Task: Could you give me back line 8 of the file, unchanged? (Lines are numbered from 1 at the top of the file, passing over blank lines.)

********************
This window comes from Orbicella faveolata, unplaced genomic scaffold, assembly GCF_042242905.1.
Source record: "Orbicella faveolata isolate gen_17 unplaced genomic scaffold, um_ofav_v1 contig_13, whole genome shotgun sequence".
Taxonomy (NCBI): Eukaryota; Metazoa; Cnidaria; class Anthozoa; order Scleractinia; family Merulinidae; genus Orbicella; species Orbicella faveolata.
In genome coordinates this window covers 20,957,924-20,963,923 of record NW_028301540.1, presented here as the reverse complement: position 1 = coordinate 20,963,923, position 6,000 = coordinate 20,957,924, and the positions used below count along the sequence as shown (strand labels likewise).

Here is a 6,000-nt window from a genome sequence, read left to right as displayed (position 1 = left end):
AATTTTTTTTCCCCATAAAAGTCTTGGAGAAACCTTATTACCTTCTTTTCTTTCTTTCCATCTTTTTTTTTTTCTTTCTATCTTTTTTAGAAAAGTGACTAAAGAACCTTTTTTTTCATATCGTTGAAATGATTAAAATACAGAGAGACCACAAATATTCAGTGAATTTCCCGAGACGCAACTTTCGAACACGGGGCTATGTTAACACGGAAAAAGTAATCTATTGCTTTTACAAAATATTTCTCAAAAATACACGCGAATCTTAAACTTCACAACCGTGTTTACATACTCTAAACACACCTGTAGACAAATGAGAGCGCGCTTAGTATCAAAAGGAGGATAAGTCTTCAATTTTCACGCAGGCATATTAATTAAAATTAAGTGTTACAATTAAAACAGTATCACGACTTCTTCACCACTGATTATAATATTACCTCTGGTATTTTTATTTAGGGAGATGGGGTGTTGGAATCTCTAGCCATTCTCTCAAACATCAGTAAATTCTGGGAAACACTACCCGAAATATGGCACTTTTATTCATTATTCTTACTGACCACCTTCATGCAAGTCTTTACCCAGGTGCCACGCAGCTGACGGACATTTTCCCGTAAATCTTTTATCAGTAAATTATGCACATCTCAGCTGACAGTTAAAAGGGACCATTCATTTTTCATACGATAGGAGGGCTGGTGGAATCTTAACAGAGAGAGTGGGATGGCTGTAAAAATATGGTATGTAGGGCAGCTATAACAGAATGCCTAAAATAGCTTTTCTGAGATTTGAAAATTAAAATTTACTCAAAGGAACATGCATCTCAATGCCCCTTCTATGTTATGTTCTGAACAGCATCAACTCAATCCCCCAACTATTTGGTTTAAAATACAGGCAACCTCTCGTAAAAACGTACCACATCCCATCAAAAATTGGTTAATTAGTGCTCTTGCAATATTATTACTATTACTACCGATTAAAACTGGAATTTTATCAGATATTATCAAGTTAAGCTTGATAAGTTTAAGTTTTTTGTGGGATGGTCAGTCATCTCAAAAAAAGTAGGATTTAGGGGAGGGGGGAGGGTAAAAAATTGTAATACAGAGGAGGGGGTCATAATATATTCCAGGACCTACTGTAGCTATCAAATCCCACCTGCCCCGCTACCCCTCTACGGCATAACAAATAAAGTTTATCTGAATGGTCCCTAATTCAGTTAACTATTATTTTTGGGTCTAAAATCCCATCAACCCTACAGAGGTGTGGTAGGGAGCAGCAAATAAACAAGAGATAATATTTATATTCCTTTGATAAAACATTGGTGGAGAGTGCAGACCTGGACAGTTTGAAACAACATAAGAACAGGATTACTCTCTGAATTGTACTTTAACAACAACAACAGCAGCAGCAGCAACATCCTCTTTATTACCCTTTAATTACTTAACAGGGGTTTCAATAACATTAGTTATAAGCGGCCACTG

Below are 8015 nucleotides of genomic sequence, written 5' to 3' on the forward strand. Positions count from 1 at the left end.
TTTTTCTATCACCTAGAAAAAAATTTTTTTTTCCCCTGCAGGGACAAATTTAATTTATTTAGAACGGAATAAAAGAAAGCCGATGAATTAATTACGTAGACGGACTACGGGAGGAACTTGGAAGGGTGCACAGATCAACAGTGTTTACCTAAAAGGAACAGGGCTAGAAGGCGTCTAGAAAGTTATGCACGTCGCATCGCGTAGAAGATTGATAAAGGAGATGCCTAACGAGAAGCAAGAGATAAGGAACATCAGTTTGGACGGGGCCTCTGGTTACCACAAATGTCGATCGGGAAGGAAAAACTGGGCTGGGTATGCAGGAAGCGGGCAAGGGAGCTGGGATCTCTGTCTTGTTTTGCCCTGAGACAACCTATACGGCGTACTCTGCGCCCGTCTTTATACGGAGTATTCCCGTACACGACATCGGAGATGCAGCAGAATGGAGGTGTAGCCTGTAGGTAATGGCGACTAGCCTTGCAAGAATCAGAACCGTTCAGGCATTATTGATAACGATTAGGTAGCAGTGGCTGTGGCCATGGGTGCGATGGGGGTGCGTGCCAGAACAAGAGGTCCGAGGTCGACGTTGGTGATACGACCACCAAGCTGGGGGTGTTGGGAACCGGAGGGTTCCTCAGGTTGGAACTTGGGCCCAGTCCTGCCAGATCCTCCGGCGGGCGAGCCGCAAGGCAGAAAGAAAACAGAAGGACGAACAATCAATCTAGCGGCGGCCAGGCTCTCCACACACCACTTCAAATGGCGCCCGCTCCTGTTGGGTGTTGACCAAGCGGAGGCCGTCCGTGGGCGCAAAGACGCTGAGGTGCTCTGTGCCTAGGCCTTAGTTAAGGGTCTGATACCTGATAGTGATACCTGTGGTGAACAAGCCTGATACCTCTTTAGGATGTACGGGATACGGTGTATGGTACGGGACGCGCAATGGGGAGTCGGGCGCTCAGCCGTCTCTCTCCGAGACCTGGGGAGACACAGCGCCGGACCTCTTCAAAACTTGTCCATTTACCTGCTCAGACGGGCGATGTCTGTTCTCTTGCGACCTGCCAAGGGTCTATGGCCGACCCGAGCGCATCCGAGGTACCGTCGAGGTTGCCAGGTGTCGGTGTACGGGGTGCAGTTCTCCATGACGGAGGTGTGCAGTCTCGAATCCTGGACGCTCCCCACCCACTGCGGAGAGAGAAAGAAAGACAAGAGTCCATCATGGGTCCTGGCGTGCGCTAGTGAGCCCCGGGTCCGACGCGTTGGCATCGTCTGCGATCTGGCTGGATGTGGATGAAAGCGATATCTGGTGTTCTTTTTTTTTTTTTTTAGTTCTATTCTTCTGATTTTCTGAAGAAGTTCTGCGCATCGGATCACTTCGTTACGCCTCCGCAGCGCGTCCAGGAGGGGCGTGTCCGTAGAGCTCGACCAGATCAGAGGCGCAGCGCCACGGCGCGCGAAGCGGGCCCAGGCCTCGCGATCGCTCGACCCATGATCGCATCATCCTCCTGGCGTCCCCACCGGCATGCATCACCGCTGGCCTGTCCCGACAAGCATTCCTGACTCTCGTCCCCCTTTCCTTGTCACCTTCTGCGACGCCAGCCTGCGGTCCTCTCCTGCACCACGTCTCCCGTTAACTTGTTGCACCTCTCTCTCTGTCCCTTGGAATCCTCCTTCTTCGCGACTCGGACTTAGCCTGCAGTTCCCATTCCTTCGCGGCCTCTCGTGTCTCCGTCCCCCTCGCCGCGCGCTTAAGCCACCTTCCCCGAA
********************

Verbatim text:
TTTTTCTATCACCTAGAAAAAAATTTTTTTTTCCCCTGCAGGGACAAATTTAATTTATTTAGAACGGAATAAAAGAAAGCCGATGAATTAATTACGTAGACGGACTACGGGAGGAACTTGGAAGGGTGCACAGATCAACAGTGTTTACCTAAAAGGAACAGGGCTAGAAGGCGTCTAGAAAGTTATGCACGTCGCATCGCGTAGAAGATTGATAAAGGAGATGCCTAACGAGAAGCAAGAGATAAGGAACATCAGTTTGGACGGGGCCTCTGGTTACCACAAATGTCGATCGGGAAGGAAAAACTGGGCTGGGTATGCAGGAAGCGGGCAAGGGAGCTGGGATCTCTGTCTTGTTTTGCCCTGAGACAACCTATACGGCGTACTCTGCGCCCGTCTTTATACGGAGTATTCCCGTACACGACATCGGAGATGCAGCAGAATGGAGGTGTAGCCTGTAGGTAATGGCGACTAGCCTTGCAAGAATCAGAACCGTTCAGGCATTATTGATAACGATTAGGTAGCAGTGGCTGTGGCCATGGGTGCGATGGGGGTGCGTGCCAGAACAAGAGGTCCGAGGTCGACGTTGGTGATACGACCACCAAGCTGGGGGTGTTGGGAACCGGAGGGTTCCTCAGGTTGGAACTTGGGCCCAGTCCTGCCAGATCCTCCGGCGGGCGAGCCGCAAGGCAGAAAGAAAACAGAAGGACGAACAATCAATCTAGCGGCGGCCAGGCTCTCCACACACCACTTCAAATGGCGCCCGCTCCTGTTGGGTGTTGACCAAGCGGAGGCCGTCCGTGGGCGCAAAGACGCTGAGGTGCTCTGTGCCTAGGCCTTAGTTAAGGGTCTGATACCTGATAGTGATACCTGTGGTGAACAAGCCTGATACCTCTTTAGGATGTACGGGATACGGTGTATGGTACGGGACGCGCAATGGGGAGTCGGGCGCTCAGCCGTCTCTCTCCGAGACCTGGGGAGACACAGCGCCGGACCTCTTCAAAACTTGTCCATTTACCTGCTCAGACGGGCGATGTCTGTTCTCTTGCGACCTGCCAAGGGTCTATGGCCGACCCGAGCGCATCCGAGGTACCGTCGAGGTTGCCAGGTGTCGGTGTACGGGGTGCAGTTCTCCATGACGGAGGTGTGCAGTCTCGAATCCTGGACGCTCCCCACCCACTGCGGAGAGAGAAAGAAAGACAAGAGTCCATCATGGGTCCTGGCGTGCGCTAGTGAGCCCCGGGTCCGACGCGTTGGCATCGTCTGCGATCTGGCTGGATGTGGATGAAAGCGATATCTGGTGTTCTTTTTTTTTTTTTTTAGTTCTATTCTTCTGATTTTCTGAAGAAGTTCTGCGCATCGGATCACTTCGTTACGCCTCCGCAGCGCGTCCAGGAGGGGCGTGTCCGTAGAGCTCGACCAGATCAGAGGCGCAGCGCCACGGCGCGCGAAGCGGGCCCAGGCCTCGCGATCGCTCGACCCATGATCGCATCATCCTCCTGGCGTCCCCACCGGCATGCATCACCGCTGGCCTGTCCCGACAAGCATTCCTGACTCTCGTCCCCCTTTCCTTGTCACCTTCTGCGACGCCAGCCTGCGGTCCTCTCCTGCACCACGTCTCCCGTTAACTTGTTGCACCTCTCTCTCTGTCCCTTGGAATCCTCCTTCTTCGCGACTCGGACTTAGCCTGCAGTTCCCATTCCTTCGCGGCCTCTCGTGTCTCCGTCCCCCTCGCCGCGCGCTTAAGCCACCTTCCCCGAA